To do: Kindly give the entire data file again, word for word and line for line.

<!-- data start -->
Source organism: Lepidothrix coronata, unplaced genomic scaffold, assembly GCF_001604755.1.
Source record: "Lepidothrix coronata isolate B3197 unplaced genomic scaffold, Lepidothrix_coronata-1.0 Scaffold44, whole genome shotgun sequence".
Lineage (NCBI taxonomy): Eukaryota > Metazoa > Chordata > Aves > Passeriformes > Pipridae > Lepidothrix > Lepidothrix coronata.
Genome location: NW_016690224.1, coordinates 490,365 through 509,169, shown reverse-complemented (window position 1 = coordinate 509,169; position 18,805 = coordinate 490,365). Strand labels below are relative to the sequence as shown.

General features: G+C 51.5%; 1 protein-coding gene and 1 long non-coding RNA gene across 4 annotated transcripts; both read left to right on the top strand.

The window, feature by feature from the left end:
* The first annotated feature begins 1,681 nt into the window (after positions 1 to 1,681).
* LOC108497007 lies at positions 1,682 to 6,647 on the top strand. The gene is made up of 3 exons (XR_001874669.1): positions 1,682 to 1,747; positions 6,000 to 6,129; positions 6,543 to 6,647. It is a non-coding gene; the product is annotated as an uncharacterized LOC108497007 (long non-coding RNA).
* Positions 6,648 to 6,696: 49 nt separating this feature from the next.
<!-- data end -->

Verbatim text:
Source organism: Lepidothrix coronata, unplaced genomic scaffold, assembly GCF_001604755.1.
Source record: "Lepidothrix coronata isolate B3197 unplaced genomic scaffold, Lepidothrix_coronata-1.0 Scaffold44, whole genome shotgun sequence".
Lineage (NCBI taxonomy): Eukaryota > Metazoa > Chordata > Aves > Passeriformes > Pipridae > Lepidothrix > Lepidothrix coronata.
Genome location: NW_016690224.1, coordinates 490,365 through 509,169, shown reverse-complemented (window position 1 = coordinate 509,169; position 18,805 = coordinate 490,365). Strand labels below are relative to the sequence as shown.

General features: G+C 51.5%; 1 protein-coding gene and 1 long non-coding RNA gene across 4 annotated transcripts; both read left to right on the top strand.

The window, feature by feature from the left end:
* The first annotated feature begins 1,681 nt into the window (after positions 1 to 1,681).
* LOC108497007 lies at positions 1,682 to 6,647 on the top strand. The gene is made up of 3 exons (XR_001874669.1): positions 1,682 to 1,747; positions 6,000 to 6,129; positions 6,543 to 6,647. It is a non-coding gene; the product is annotated as an uncharacterized LOC108497007 (long non-coding RNA).
* Positions 6,648 to 6,696: 49 nt separating this feature from the next.